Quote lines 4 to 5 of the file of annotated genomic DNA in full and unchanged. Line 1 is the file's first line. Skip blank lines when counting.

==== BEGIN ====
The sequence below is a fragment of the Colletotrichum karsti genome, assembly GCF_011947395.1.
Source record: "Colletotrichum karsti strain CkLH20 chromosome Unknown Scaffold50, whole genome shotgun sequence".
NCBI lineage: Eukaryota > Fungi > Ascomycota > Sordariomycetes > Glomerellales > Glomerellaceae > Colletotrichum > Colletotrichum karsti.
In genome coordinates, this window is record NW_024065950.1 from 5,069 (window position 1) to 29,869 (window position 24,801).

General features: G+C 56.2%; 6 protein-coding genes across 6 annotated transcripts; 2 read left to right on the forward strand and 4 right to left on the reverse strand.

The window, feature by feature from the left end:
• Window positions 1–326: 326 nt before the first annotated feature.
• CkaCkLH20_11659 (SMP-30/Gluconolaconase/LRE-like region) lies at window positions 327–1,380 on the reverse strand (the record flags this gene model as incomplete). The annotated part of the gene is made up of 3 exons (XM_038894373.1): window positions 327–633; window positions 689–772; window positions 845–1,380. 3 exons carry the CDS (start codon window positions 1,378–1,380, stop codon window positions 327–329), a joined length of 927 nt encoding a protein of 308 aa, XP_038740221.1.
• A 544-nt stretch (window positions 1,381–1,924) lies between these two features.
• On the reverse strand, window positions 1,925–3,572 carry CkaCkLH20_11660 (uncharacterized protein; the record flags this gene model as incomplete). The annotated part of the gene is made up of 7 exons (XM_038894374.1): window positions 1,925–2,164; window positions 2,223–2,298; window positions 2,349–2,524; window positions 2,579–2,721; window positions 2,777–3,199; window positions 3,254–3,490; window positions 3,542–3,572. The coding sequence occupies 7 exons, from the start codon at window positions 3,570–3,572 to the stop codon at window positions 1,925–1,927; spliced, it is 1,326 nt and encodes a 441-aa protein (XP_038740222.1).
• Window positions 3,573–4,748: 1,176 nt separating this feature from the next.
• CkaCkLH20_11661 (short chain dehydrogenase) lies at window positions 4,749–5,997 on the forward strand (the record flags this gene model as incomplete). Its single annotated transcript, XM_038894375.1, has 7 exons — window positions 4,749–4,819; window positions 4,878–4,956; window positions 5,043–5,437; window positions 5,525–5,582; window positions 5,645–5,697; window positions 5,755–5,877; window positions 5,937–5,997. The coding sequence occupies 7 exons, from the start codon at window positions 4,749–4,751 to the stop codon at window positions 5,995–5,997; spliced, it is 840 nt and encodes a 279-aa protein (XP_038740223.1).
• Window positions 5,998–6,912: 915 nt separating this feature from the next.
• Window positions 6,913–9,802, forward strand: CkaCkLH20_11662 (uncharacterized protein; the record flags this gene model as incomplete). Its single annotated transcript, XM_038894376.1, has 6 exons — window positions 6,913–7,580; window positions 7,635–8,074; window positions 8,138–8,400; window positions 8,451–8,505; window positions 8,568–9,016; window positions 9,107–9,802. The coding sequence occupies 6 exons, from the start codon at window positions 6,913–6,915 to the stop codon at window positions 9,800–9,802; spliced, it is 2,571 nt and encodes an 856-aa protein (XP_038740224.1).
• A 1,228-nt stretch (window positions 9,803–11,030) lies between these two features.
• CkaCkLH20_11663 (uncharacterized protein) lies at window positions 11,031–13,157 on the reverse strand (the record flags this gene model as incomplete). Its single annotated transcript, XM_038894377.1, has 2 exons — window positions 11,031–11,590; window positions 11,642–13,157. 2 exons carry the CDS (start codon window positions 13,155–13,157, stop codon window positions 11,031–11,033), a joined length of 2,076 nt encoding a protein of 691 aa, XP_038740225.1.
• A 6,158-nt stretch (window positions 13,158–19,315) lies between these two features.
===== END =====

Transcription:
In genome coordinates, this window is record NW_024065950.1 from 5,069 (window position 1) to 29,869 (window position 24,801).

General features: G+C 56.2%; 6 protein-coding genes across 6 annotated transcripts; 2 read left to right on the forward strand and 4 right to left on the reverse strand.